So I think we can’t really start talking about Mass Effect 3 without first addressing the bigger elephant in the room. No, not the EA-shortcomings (that’s to be addressed LATER). First there’s something far more important to get out of the way when approaching Mass Effect 3. That gigantic colossus achievement that came before it.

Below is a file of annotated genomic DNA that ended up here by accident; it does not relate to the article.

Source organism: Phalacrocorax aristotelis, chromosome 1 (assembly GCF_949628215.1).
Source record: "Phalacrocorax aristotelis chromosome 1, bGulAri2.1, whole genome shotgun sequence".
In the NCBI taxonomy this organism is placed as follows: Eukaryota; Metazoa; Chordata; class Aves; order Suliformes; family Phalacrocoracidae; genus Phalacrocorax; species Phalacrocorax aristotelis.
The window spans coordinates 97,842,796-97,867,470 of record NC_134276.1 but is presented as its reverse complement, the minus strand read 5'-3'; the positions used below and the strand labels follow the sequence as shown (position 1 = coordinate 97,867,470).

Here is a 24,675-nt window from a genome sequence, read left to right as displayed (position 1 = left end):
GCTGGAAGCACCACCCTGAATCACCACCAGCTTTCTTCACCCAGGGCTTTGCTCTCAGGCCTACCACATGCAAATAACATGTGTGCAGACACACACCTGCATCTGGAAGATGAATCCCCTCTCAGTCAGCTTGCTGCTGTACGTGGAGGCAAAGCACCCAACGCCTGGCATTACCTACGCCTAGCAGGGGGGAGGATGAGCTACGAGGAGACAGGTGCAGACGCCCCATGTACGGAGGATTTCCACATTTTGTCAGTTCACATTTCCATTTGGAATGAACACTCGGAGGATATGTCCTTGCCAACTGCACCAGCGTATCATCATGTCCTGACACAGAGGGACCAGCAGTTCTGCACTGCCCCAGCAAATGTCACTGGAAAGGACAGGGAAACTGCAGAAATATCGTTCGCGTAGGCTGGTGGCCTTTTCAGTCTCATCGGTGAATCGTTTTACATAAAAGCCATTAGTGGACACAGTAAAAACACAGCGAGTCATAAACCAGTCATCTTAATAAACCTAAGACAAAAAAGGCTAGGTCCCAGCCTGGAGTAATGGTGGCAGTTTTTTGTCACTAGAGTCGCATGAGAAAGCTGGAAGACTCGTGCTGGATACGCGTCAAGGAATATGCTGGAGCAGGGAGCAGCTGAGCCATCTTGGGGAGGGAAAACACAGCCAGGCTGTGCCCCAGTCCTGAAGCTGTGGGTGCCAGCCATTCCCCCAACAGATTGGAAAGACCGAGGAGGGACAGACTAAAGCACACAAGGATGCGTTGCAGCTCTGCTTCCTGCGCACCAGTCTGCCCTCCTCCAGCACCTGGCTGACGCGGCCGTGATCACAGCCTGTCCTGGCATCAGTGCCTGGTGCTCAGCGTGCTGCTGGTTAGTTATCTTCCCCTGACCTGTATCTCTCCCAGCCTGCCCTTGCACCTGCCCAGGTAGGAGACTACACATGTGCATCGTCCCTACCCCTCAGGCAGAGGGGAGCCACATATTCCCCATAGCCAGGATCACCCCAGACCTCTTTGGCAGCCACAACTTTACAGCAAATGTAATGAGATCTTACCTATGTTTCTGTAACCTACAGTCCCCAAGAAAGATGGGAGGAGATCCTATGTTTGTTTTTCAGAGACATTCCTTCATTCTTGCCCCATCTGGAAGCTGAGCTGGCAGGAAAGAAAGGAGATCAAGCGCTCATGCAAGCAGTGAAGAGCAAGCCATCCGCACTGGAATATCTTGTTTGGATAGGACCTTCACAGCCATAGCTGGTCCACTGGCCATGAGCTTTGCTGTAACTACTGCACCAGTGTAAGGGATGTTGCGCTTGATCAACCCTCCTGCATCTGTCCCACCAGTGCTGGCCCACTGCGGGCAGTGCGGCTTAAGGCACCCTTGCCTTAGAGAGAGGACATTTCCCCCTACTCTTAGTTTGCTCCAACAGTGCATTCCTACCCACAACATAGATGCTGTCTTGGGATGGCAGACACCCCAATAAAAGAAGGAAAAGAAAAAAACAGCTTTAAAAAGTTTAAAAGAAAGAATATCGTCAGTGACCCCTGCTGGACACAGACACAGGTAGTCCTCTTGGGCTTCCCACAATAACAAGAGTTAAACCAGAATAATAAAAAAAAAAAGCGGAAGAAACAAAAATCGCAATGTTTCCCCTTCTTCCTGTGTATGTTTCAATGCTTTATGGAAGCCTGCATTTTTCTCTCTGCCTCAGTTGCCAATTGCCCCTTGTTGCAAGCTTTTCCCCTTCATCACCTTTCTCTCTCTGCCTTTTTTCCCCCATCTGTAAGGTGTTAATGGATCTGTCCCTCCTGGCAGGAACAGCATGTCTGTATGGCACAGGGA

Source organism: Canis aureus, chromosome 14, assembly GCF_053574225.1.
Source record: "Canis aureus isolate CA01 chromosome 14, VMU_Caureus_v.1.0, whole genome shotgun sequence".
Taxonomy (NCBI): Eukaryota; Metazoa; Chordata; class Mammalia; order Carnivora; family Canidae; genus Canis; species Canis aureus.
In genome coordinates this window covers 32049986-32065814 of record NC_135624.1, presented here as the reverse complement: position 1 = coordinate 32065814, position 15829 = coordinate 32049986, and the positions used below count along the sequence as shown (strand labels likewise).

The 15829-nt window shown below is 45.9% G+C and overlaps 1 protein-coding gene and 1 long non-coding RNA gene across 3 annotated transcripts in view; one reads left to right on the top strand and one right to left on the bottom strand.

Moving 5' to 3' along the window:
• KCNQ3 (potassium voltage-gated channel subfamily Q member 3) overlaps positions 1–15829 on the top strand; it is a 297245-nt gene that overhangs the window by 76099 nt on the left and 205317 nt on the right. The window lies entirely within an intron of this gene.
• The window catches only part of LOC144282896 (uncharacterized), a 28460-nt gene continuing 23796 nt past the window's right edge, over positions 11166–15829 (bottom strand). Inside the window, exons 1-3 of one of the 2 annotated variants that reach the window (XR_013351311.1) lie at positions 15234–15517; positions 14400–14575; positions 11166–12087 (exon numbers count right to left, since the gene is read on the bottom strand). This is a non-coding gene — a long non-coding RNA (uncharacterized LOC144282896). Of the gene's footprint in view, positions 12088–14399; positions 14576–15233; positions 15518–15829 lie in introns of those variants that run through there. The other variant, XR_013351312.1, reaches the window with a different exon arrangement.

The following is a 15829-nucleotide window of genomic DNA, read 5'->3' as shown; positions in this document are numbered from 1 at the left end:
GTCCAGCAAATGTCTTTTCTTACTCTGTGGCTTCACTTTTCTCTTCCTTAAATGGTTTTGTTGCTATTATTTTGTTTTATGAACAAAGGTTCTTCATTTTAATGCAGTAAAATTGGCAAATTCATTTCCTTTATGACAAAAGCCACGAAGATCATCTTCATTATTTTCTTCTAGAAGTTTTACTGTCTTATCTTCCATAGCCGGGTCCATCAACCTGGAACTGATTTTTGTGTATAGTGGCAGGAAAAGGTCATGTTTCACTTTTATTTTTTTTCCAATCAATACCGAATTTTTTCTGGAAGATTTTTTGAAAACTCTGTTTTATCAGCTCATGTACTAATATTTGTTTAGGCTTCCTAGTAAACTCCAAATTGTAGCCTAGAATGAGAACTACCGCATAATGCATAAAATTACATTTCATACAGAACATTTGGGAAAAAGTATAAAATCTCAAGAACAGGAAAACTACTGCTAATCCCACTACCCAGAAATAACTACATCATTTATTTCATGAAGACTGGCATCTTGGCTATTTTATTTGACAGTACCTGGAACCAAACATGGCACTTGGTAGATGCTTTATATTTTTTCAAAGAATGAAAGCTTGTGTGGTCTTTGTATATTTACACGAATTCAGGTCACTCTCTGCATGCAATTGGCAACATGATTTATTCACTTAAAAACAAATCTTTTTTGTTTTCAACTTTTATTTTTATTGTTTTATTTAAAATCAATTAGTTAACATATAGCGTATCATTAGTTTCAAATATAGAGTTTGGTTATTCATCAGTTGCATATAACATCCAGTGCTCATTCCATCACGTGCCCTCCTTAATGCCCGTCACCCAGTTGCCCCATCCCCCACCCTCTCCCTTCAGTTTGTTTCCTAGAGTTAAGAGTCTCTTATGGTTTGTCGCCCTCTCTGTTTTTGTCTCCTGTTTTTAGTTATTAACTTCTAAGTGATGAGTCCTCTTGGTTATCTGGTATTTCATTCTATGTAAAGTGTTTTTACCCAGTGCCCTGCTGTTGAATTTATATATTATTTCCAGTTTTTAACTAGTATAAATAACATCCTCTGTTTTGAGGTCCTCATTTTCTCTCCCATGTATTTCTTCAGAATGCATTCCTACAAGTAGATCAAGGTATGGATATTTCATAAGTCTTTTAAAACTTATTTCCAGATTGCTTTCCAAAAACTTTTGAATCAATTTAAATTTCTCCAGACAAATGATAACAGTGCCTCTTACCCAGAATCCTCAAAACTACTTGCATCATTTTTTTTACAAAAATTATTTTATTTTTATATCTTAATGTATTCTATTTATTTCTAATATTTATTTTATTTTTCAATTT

Seriously, flip your video game pages back across the years and land back in early 2010 and think for about 10 seconds what a insanely refined experiment Mass Effect 2 was. Sure the squad and action mechanics were by-the-numbers mixtures of Gears of War and Mass Effect 1, the planet scanning was stupid boring and panned player time needlessly, and the expanded world and main questlines and sidequests were lackluster for developing a world like previous BioWare games would. But that’s because a lot of the world was already developed in ME1. ME2 did the daring and insanely smart thing by deciding to hone in on character interaction and writing more than ever before (to be honest Mass Effect 2 could be grounds for arguing that BioWare should be making those Telltale games instead of action-RPGs). In fact, they made these fundamental “care for your team” requests so important that if you didn’t do enough of those well-written character stories, YOU DIE AT THE END OF THE PLOTLINE. Metaphorically speaking, BioWare was essentially making a big grand statement that if we don’t stop to help each other (even when the galaxy is at stake), NO ONE WILL BE LEFT TO SAVE YOU. Talk about breaking the action RPG mold of hero-quests where you win so long as you kill the end boss. And BioWare has that hero quest formula nailed down so well that by the time I saw it copying itself from Knights of the Old Republic onto Mass Effect 1, I was skeptical. When they did it again in Dragon Age: Origins I just flipped my computer desk because as cool as it was, I was getting tired of BioWare doing anything BUT Knights of the Old Republic II or The Witcher in terms of worldbuilding (BioWare are great writers, but their world depth is hard to compete with others IMO).